unix:2, etc. refers to separate display+keyboards in X11 parlance.

Just add framebuffers and monitors. Easy.

        Steven A. Geyer <> writes:
Many of our traders use dual-headed SS10s. It works fine. In the
X Windows System, one would address the screens as:


Before you do this, consider the applications that you will be using
on the SS10. Remember, Sun's frame buffers do not provide 24 bit
graphics. ;) So, if applications hog the colormap and do not support
dynamic mapping within the application, then the colormap can get
filled up quickly.

All subsequent applications will not be able to load their own colormap
into the X server. I find that the more screen space one has, the
faster they fill their colormap. Hence, they cannot start certain
applications due to the lack of colormap space in the X server. It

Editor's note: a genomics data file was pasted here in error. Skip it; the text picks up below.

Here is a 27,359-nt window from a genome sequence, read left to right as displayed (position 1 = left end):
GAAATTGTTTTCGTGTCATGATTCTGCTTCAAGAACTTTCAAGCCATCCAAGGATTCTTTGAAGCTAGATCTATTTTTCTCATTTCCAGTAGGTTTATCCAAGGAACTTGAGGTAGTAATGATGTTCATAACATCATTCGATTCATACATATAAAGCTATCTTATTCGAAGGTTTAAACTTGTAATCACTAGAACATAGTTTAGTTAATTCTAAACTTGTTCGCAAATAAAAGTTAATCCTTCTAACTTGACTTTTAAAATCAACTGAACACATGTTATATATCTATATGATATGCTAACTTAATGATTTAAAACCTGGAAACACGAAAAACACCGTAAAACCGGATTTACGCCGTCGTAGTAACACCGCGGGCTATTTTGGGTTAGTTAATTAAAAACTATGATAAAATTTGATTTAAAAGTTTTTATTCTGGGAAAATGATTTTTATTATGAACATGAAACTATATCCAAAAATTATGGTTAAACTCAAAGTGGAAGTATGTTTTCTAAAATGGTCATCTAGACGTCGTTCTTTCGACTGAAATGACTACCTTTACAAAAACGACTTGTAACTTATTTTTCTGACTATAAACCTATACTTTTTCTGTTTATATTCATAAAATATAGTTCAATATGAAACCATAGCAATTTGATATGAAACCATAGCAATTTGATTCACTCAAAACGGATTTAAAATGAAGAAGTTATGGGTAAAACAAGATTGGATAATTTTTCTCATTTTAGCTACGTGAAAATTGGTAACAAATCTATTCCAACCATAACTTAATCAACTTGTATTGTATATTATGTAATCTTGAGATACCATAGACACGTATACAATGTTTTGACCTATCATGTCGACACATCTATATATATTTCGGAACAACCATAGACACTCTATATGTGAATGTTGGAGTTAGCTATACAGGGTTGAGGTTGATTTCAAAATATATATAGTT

is a painful catch-22 when programmers program (!^#%(*@$& ugly code.

        Syed Zaeem Hosain writes:
My experience (with a GXTRA sbus card) with this was poor. The card
simply did not work cleanly for our testing with OpenWindows. Plus,
this usually (not always) means that the computer is getting four times
the load anyway. It would probably be more effective to buy four
smaller machines - in other words, if you were planning to do this on a
Sun 10/30 (access to 4 sbus slots), get 4 Classics instead. You will
get some single-process-performance-loss, but the overall result will
be better, in my opinion.

Or get 4 X-terminals if you want to stick with the existing computer.
All in all, these are better solutions. The workstations were simply
not engineered for multiple users on multiple keyboards with separate
frame buffers in my opinion.

We are typically working with CAD and heavy duty cpu
intensive environments where it was *always* better to get more